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Documentation / Mathematica / Getting Started / Working with Notebooks /

Using Palettes

Palettes allow you to input special characters and mathematical notation; they are like extensions to your keyboard. Some palettes also do evaluations.

If the Basic Input palette is not open, choose it with File RightTrianglePalettes RightTriangleBasicInput.

The Basic Input palette

To enter a Greek letter:

Click the Alpha button on the palette to place an Alpha in the notebook. Click the Theta button to place a Theta.

To enter and evaluate an integral:

1. Click the integral button on the palette to insert an integral template. The first placeholder box is selected, indicating where text will be placed.

2. Fill in the integrand by typing Tan[x]. Press TabKey to move to the next placeholder box and fill in the variable of integration x.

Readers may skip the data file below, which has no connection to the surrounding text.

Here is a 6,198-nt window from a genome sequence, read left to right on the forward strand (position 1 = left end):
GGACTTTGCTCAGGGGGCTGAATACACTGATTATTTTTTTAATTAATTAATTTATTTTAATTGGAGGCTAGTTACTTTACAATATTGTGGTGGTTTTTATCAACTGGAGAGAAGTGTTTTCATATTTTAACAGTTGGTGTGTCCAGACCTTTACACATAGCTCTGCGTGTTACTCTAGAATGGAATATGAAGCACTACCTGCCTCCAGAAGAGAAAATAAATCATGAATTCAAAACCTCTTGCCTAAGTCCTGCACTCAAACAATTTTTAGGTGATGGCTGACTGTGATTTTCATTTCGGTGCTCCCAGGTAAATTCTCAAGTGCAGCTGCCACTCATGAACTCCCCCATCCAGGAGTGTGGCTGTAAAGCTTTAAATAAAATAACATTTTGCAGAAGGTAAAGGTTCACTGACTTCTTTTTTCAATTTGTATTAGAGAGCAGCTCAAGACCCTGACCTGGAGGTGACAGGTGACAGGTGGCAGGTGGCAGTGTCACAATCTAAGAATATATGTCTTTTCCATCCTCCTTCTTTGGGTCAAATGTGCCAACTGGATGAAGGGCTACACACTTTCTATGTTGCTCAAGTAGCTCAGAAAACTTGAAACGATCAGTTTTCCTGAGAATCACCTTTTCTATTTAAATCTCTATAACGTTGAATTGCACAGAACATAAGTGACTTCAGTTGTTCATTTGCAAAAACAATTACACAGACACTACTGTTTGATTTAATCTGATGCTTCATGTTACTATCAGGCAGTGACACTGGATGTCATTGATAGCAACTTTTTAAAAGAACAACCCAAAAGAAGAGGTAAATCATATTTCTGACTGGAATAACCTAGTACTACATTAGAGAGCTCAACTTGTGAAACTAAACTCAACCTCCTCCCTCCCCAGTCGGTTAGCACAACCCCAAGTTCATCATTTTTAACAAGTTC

3. Press ShiftKeyKeyBarEnterKey to have Mathematica evaluate the integral.

For more information

Bullet Input in notebooks: The Mathematica Book, Sections 1.10.1 and 1.10.2.

Bullet Special characters: The Mathematica Book, Sections 1.10.2 and 3.10.1.

Bullet Creating your own palettes: The Mathematica Book, Section 1.10.12.

To do some algebraic manipulation:

1. Select the Palettes submenu of the File menu, and choose the Algebraic Manipulation palette.

2. Drag the cursor over the output to select it.

3. Click the ComplexExpand[FilledSquare] button.

The selected text replaces the black placeholder box FilledSquare. A new input cell is created to preserve the old output.

4. The input is automatically evaluated. Notice that a separate cell is not created; the output replaces the input. This is referred to as "evaluating in place."


Bullet You can also enter subscripts and many other common mathematical symbols using palettes.

Bullet To open other palettes, choose File RightTrianglePalettes.

Bullet Pressing TabKey selects placeholder boxes cyclically until you have filled them all in.

Bullet The arrangement of open palettes is preserved from one Mathematica session to the next.

Bullet Integrals like Integral(a + x) DifferentialDx require parentheses, as in standard mathematical notation.